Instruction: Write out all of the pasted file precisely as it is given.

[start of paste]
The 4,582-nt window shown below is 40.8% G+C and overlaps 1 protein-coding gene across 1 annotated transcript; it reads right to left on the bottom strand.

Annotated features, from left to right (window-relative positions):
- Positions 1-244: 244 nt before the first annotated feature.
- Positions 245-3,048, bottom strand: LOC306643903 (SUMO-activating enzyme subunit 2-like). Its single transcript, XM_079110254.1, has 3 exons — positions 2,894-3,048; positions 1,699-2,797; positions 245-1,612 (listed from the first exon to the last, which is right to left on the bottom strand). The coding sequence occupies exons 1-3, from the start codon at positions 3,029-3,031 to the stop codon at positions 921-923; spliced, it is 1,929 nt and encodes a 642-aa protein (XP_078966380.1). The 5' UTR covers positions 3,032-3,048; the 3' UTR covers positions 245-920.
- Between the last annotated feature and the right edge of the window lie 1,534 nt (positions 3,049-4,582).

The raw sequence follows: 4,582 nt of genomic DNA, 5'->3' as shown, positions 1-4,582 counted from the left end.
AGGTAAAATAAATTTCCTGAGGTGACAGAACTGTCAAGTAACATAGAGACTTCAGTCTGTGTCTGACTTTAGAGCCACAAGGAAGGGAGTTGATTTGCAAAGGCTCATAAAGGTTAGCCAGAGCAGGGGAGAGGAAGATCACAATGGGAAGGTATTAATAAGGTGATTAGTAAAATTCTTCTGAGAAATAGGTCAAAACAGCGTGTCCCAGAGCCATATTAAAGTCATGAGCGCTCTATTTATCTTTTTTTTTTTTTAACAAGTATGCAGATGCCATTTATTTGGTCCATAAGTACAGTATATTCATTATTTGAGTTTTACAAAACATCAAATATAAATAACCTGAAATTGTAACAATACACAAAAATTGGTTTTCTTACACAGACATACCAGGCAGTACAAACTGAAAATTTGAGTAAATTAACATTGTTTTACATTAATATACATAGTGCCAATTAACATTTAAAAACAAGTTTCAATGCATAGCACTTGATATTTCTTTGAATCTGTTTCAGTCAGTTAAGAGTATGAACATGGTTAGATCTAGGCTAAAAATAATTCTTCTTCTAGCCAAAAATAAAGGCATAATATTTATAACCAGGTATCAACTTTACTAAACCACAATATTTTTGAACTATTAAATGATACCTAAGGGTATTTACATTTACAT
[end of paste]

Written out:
The 4,582-nt window shown below is 40.8% G+C and overlaps 1 protein-coding gene across 1 annotated transcript; it reads right to left on the bottom strand.

Annotated features, from left to right (window-relative positions):
- Positions 1-244: 244 nt before the first annotated feature.
- Positions 245-3,048, bottom strand: LOC306643903 (SUMO-activating enzyme subunit 2-like). Its single transcript, XM_079110254.1, has 3 exons — positions 2,894-3,048; positions 1,699-2,797; positions 245-1,612 (listed from the first exon to the last, which is right to left on the bottom strand). The coding sequence occupies exons 1-3, from the start codon at positions 3,029-3,031 to the stop codon at positions 921-923; spliced, it is 1,929 nt and encodes a 642-aa protein (XP_078966380.1). The 5' UTR covers positions 3,032-3,048; the 3' UTR covers positions 245-920.
- Between the last annotated feature and the right edge of the window lie 1,534 nt (positions 3,049-4,582).

The raw sequence follows: 4,582 nt of genomic DNA, 5'->3' as shown, positions 1-4,582 counted from the left end.
AGGTAAAATAAATTTCCTGAGGTGACAGAACTGTCAAGTAACATAGAGACTTCAGTCTGTGTCTGACTTTAGAGCCACAAGGAAGGGAGTTGATTTGCAAAGGCTCATAAAGGTTAGCCAGAGCAGGGGAGAGGAAGATCACAATGGGAAGGTATTAATAAGGTGATTAGTAAAATTCTTCTGAGAAATAGGTCAAAACAGCGTGTCCCAGAGCCATATTAAAGTCATGAGCGCTCTATTTATCTTTTTTTTTTTTTAACAAGTATGCAGATGCCATTTATTTGGTCCATAAGTACAGTATATTCATTATTTGAGTTTTACAAAACATCAAATATAAATAACCTGAAATTGTAACAATACACAAAAATTGGTTTTCTTACACAGACATACCAGGCAGTACAAACTGAAAATTTGAGTAAATTAACATTGTTTTACATTAATATACATAGTGCCAATTAACATTTAAAAACAAGTTTCAATGCATAGCACTTGATATTTCTTTGAATCTGTTTCAGTCAGTTAAGAGTATGAACATGGTTAGATCTAGGCTAAAAATAATTCTTCTTCTAGCCAAAAATAAAGGCATAATATTTATAACCAGGTATCAACTTTACTAAACCACAATATTTTTGAACTATTAAATGATACCTAAGGGTATTTACATTTACAT